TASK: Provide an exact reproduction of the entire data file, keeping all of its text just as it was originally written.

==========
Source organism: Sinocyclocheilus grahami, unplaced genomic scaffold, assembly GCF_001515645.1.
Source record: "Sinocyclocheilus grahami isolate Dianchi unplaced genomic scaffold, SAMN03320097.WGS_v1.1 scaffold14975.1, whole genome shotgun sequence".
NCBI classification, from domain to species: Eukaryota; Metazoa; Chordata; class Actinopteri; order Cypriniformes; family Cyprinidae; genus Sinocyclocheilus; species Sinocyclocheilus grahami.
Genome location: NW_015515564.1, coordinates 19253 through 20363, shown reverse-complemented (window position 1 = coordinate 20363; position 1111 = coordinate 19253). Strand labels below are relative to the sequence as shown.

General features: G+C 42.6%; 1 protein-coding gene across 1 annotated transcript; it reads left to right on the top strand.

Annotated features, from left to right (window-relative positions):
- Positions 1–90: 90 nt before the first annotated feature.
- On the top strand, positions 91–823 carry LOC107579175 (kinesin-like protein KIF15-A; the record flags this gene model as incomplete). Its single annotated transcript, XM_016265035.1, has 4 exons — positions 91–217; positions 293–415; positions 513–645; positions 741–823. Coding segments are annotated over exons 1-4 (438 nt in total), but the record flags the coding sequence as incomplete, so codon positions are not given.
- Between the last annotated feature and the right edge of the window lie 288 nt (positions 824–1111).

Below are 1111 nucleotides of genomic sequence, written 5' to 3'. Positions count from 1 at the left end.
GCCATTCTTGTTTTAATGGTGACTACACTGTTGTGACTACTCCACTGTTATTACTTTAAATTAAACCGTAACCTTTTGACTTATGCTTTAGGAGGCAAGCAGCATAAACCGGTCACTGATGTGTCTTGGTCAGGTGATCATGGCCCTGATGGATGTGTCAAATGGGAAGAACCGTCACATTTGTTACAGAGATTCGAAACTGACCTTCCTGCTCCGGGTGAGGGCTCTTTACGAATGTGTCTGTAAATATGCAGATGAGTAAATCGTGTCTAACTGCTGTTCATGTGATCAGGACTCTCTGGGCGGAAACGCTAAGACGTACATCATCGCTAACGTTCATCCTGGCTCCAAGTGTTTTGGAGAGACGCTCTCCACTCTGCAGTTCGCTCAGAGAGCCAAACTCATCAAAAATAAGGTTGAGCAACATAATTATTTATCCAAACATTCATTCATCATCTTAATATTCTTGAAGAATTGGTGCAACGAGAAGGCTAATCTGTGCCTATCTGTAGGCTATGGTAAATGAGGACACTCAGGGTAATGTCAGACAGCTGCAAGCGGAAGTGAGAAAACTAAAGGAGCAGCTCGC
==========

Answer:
Source organism: Sinocyclocheilus grahami, unplaced genomic scaffold, assembly GCF_001515645.1.
Source record: "Sinocyclocheilus grahami isolate Dianchi unplaced genomic scaffold, SAMN03320097.WGS_v1.1 scaffold14975.1, whole genome shotgun sequence".
NCBI classification, from domain to species: Eukaryota; Metazoa; Chordata; class Actinopteri; order Cypriniformes; family Cyprinidae; genus Sinocyclocheilus; species Sinocyclocheilus grahami.
Genome location: NW_015515564.1, coordinates 19253 through 20363, shown reverse-complemented (window position 1 = coordinate 20363; position 1111 = coordinate 19253). Strand labels below are relative to the sequence as shown.

General features: G+C 42.6%; 1 protein-coding gene across 1 annotated transcript; it reads left to right on the top strand.

Annotated features, from left to right (window-relative positions):
- Positions 1–90: 90 nt before the first annotated feature.
- On the top strand, positions 91–823 carry LOC107579175 (kinesin-like protein KIF15-A; the record flags this gene model as incomplete). Its single annotated transcript, XM_016265035.1, has 4 exons — positions 91–217; positions 293–415; positions 513–645; positions 741–823. Coding segments are annotated over exons 1-4 (438 nt in total), but the record flags the coding sequence as incomplete, so codon positions are not given.
- Between the last annotated feature and the right edge of the window lie 288 nt (positions 824–1111).

Below are 1111 nucleotides of genomic sequence, written 5' to 3'. Positions count from 1 at the left end.
GCCATTCTTGTTTTAATGGTGACTACACTGTTGTGACTACTCCACTGTTATTACTTTAAATTAAACCGTAACCTTTTGACTTATGCTTTAGGAGGCAAGCAGCATAAACCGGTCACTGATGTGTCTTGGTCAGGTGATCATGGCCCTGATGGATGTGTCAAATGGGAAGAACCGTCACATTTGTTACAGAGATTCGAAACTGACCTTCCTGCTCCGGGTGAGGGCTCTTTACGAATGTGTCTGTAAATATGCAGATGAGTAAATCGTGTCTAACTGCTGTTCATGTGATCAGGACTCTCTGGGCGGAAACGCTAAGACGTACATCATCGCTAACGTTCATCCTGGCTCCAAGTGTTTTGGAGAGACGCTCTCCACTCTGCAGTTCGCTCAGAGAGCCAAACTCATCAAAAATAAGGTTGAGCAACATAATTATTTATCCAAACATTCATTCATCATCTTAATATTCTTGAAGAATTGGTGCAACGAGAAGGCTAATCTGTGCCTATCTGTAGGCTATGGTAAATGAGGACACTCAGGGTAATGTCAGACAGCTGCAAGCGGAAGTGAGAAAACTAAAGGAGCAGCTCGC